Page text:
There’s a reason this blog comes to you at the end of the week. It’s meant to be thoughtful and inspirational for Shabbat. It isn’t difficult to write because Torah lends itself to every thought and insight. But, I admit that some weeks are better than others. You can’t do better than the great stories in Genesis and Exodus; even Hollywood made them into motion pictures. But, you also can’t do much worse than a portion on leprosy. This week is special.

                I was reading the news on the internet and came across a story with Senator Joseph Lieberman. Senator Leiberman is the Jewish senator we’ve learned to love or hate, depending on the season and the election year. Either way, he’s a Jewish man and a Jewish role model. Click on this link and watch Senator Lieberman at home with his wife, Hadassah, and tell me he isn’t a mensch: http://religion.blogs.cnn.com/2011/08/17/my-faith-sen-joe-lieberman-embraces-the-gift-of-the-sabbath/?&hpt=hp_c2.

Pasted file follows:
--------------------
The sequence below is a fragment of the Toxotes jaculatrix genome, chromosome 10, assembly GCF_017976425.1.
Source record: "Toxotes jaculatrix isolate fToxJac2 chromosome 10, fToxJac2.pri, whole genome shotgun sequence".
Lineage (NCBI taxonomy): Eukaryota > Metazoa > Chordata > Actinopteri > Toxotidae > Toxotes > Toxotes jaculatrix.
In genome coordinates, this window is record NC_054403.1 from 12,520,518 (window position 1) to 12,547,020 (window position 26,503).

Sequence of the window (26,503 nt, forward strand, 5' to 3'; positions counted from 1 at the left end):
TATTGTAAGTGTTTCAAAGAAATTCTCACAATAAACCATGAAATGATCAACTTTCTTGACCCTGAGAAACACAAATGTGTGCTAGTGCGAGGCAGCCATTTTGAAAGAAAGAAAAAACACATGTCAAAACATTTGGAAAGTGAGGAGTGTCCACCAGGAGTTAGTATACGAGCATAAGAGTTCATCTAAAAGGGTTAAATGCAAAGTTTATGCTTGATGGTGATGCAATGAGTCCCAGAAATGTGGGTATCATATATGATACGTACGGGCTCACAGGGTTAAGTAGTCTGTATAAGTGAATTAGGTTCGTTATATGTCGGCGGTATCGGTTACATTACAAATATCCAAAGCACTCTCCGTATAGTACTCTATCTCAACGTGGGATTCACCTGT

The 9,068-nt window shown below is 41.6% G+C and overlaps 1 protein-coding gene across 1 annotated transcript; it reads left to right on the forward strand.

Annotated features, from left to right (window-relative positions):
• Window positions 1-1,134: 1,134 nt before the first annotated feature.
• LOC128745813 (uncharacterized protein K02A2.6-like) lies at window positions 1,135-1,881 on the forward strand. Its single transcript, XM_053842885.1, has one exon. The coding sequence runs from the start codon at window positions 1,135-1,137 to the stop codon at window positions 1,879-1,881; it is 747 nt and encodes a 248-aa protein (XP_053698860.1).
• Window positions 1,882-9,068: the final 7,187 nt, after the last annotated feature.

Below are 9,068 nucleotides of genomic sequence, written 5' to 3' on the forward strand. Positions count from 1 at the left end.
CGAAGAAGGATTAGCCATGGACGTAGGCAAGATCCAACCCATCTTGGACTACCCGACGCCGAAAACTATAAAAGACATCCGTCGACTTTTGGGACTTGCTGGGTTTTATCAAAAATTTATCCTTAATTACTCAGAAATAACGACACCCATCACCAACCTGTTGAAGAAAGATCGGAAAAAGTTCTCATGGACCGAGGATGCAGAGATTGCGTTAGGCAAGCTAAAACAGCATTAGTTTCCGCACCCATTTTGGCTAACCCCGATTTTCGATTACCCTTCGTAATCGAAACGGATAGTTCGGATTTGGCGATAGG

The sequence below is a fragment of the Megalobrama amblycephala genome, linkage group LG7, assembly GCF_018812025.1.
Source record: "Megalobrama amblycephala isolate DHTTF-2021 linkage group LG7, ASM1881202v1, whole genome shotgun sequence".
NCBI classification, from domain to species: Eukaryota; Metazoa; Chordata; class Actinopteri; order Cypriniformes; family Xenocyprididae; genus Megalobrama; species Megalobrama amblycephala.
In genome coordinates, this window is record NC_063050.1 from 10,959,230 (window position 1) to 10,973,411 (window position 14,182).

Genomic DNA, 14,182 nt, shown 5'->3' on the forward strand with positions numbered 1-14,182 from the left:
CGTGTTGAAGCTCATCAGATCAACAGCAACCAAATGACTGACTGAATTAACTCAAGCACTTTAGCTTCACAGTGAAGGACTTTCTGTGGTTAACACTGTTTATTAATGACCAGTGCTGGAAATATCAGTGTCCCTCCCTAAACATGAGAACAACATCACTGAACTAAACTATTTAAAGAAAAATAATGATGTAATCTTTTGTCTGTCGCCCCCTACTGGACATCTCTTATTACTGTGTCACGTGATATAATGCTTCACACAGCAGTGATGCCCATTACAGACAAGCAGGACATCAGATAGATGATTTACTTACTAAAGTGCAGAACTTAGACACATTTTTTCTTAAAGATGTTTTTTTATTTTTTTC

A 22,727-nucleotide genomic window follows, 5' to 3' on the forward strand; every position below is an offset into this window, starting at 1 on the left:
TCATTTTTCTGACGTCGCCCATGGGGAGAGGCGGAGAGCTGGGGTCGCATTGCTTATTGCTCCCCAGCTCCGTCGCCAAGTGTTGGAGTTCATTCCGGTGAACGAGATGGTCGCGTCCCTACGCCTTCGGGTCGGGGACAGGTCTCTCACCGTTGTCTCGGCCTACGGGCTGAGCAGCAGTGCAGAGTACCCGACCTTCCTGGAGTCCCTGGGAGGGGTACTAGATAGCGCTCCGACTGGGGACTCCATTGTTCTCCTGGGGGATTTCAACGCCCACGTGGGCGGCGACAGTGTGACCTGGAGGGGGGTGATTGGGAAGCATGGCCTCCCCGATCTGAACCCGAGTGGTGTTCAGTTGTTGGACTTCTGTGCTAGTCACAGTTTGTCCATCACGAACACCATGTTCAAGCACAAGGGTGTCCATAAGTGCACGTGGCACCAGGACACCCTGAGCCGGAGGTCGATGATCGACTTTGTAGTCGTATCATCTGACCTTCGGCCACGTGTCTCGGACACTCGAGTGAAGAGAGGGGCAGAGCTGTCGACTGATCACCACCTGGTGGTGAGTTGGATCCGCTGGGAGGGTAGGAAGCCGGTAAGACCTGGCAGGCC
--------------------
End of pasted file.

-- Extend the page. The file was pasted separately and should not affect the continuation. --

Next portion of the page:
Did you watch the video? Senator Lieberman becomes Joe at home on Shabbat. He puts away his senator’s pin, he sets aside his authority unless there is an emergency, and he enters his role as a man at home in the company of his wife and his God. As they set the table with flowers for Shabbat, and light the candles, the sun sets and Shabbat enters their home and their hearts. Without Shabbat, Senator Lieberman and his wife would know no peace.

                You don’t have to be a senator to know how demanding and complex six days of the week can be. But, you might have to be a senator to discover the contrast between six days of work and one day of rest. Biblically commanded, it’s a wonder constitutionalists and tea-partiers aren’t choosing Judaism for themselves to keep the 4th commandment with greater regularity and importance. Leave it to an independent senator to lead the way through the muck of a week’s work in Congress, to find real peace at home with his wife.